One of the most iconic and successful propeller-driven aircraft of WW2 was the Vought F4U Corsair. However, it was not without significant teething issues that almost led to its rejection from military service.
In early 1938 the U.S. Navy Bureau of Aeronautics put forth a request for proposal for a new single-engine fighter. The requirements included a range of 1,000 miles, a stall speed of at most 70 mph, four guns (or three with more ammo), and anti-aircraft bombs. A few months later, a contract was signed with Vought to build a prototype of their design. The Vought team was led by Rex Beisel, who also designed the SB2U Vindicator. A little under a year later, a mock-up of the XF4U-1 was completed and construction of an actual prototype began.
The XF4U-1 used a prototype of Pratt & Whitney's latest radial engine, the R-2800 Double Wasp, and was the first airframe designed from the start to use this engine type. By the time the XF4U-1 had been completed, it had the biggest propeller and most powerful engine that had been mounted on any naval fighter to date. Its first flight was on 29 May 1940, and on 1 October it was the U.S.' first single-engine fighter to fly faster than 400 mph. Additionally, the prototype had a good rate of climb but could reach speeds in a dive that would damage itself. It also suffered from nasty spin characteristics, and as a result of these problems the production was delayed.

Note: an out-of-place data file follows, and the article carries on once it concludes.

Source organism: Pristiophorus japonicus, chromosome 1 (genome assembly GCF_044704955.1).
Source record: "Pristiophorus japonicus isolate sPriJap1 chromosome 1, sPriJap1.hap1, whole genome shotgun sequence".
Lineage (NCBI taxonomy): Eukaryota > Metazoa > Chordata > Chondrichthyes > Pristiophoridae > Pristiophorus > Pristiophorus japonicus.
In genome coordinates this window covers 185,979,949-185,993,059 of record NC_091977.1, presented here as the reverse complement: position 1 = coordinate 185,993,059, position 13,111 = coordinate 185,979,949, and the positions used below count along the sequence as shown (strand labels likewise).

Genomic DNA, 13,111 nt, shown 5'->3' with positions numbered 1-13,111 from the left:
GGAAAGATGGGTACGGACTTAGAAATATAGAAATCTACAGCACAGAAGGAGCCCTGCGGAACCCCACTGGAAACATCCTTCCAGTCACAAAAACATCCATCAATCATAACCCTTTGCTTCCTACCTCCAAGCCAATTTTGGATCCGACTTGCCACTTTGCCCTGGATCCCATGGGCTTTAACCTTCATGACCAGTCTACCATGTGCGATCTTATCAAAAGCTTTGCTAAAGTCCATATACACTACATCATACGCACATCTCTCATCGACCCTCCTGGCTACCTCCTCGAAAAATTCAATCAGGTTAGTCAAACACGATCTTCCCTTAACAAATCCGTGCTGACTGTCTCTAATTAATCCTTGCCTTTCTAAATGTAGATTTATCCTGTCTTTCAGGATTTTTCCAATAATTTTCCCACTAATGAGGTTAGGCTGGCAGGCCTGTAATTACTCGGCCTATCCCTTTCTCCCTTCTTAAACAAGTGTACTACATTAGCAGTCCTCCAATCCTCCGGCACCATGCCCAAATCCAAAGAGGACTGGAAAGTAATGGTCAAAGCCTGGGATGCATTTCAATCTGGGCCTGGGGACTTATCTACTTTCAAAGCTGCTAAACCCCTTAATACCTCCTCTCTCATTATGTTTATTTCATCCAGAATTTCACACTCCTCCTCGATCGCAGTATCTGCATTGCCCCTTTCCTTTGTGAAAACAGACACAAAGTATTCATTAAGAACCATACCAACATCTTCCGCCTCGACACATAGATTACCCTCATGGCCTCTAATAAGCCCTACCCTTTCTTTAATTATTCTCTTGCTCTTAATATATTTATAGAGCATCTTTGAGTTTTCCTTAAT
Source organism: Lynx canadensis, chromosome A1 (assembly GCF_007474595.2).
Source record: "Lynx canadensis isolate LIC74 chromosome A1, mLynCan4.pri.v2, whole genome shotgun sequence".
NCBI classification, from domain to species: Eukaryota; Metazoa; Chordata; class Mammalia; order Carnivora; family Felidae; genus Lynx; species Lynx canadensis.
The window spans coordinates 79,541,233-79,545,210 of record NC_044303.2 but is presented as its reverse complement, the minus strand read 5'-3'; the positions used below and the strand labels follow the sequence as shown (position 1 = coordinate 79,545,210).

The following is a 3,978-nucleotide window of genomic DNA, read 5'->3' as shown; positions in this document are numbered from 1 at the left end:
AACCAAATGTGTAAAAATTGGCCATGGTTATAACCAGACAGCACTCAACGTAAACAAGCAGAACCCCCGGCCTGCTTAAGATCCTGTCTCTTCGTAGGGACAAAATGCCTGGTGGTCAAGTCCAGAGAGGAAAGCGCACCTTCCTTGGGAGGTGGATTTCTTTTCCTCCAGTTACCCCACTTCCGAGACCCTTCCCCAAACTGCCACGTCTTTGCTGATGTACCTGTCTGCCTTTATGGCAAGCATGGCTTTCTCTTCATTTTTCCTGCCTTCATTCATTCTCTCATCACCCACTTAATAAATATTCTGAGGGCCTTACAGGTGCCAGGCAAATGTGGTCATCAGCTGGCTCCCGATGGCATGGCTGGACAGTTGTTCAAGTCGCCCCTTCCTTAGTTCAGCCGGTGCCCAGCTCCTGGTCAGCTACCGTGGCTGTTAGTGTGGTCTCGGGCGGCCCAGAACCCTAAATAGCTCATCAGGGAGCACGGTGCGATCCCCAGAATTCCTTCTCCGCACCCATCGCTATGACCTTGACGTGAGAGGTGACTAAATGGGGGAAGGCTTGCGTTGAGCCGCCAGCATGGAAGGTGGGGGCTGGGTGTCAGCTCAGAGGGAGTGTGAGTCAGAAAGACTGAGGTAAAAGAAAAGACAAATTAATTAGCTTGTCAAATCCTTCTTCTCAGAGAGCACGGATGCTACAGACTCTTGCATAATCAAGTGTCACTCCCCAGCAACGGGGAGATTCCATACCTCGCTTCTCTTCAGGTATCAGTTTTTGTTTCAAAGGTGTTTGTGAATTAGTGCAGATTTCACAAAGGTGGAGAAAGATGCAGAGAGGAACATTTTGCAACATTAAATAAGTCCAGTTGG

By the time the Corsair entered service it had the largest engine available at the time (the 2,000HP Pratt & Whitney R-2800) and a gigantic propeller over 13 feet in length. In order to allow the propeller to clear the ground while ensuring that the landing gear legs would not be too long, the distinctive gull wing design was chosen. The stall characteristics were mitigated by adding a 6-inch piece of metal called a "stall strip" to the front edge of the right wing.
In early 1941, acceptance trials for the XF4U-1 began, and in April Vought was given a contract to produce 584 F4U-1s. The initial flight of the production models occurred in June 1942, but Navy pilots were loath to fly it due to the difficulty of carrier take-offs and landings. The early models of the Corsair had a "birdcage" type canopy that highly restricted the pilot's view, and the shock absorbers of landing gear legs had a high enough hydraulic pressure that the F4Us tended to 'bounce' upon landing, which could mean death for a carrier pilot. All in all, the Navy decided to use the Grumman F6F Hellcat instead, which did not quite have the performance of the F4U but was much better suited for use on carriers. Needing a replacement for their F4F Wildcats, the Marine Corps gladly switched over to the Corsair, as their primary use of land bases negated the difficulties of carrier operations.